Choice Magazine

Robinson has clearly mastered his subject, and this book provides a clear, comprehensive account, including facts both well known and obscure.... Highly recommended.

Choice

Robinson has clearly mastered his subject, and this book provides a clear, comprehensive account, including facts both well known and obscure.... Highly recommended.

Reviews in History
A Tragedy of Democracy serves as a timely reminder of how badly things can get out of control in times of war.

— Rachel Pistol

Journal of American Ethnic History
In examining the mistreatment of ethnic Japanese Americans and Canadians as a tragedy of democracy, Greg Robinson has produced a triumph of narrative synthesis, one that will stand as the definitive work of its generation.

— Daryl J. Maeda

Nichi Bei Times - Wayne Maeda

Robinson deftly merges the Pacific Rim experience into one coherent magnum opus.

The Japan Times - Jeff Kingston

A superb history about one of the more shameful chapters in U.S. history.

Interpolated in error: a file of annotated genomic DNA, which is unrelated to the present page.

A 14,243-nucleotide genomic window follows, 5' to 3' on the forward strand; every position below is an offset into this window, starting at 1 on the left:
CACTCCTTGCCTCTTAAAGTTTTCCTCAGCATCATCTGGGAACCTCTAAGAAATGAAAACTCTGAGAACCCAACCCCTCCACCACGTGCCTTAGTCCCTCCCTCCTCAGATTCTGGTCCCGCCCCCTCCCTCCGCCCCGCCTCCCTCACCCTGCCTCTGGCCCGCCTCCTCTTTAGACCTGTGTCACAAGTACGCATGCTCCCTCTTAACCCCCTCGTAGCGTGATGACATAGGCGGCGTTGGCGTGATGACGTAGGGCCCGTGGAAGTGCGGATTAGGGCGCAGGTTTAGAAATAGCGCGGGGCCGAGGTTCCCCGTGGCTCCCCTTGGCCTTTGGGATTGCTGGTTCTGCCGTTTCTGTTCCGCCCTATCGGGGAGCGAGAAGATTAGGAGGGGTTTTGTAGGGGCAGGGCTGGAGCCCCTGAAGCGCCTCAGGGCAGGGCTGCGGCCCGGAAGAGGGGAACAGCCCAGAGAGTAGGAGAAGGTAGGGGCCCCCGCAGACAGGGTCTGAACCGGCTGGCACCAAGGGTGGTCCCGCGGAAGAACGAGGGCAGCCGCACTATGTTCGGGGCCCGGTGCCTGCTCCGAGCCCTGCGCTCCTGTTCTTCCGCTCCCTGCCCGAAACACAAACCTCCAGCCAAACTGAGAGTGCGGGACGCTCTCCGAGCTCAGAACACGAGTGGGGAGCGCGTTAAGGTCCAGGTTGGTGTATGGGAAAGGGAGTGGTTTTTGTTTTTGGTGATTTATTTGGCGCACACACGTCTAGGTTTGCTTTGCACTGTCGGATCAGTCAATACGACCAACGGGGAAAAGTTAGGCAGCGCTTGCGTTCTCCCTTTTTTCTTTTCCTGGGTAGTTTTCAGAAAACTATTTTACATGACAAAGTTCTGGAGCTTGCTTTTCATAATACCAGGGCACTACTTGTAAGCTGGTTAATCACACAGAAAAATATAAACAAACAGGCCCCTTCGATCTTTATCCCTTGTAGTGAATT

Times Literary Supplement - Jonathan Mirsky

[A] memorable... revealing book.

Reviews in History - Rachel Pistol

A Tragedy of Democracy serves as a timely reminder of how badly things can get out of control in times of war.

Journal of American Ethnic History - Daryl J. Maeda

In examining the mistreatment of ethnic Japanese Americans and Canadians as a tragedy of democracy, Greg Robinson has produced a triumph of narrative synthesis, one that will stand as the definitive work of its generation.

Choice

Robinson has clearly mastered his subject, and this book provides a clear, comprehensive account, including facts both well known and obscure.... Highly recommended.

Nichi Bei Times

tour de force

Booknews
Besides Updike, big names contributing include Norman Mailer, Cynthia Ozick, and Arthur Schlesinger. Their approach is not so much institutional history as a cascade of anecdotes illustrating how the US intelligentsia conduct themselves when they think the hoi poloi are not watching. Among the tales are a feud between brothers over which one was worthier, the struggle against modernism in the 1930s that resulted in F. Scott Fitzgerald and H.L. Mencken failing to be nominated, and Gore Vidal declining membership on the grounds that he already belonged to the Diners Club. Lists of past and present members are appended. Annotation c. by Book News, Inc., Portland, Or.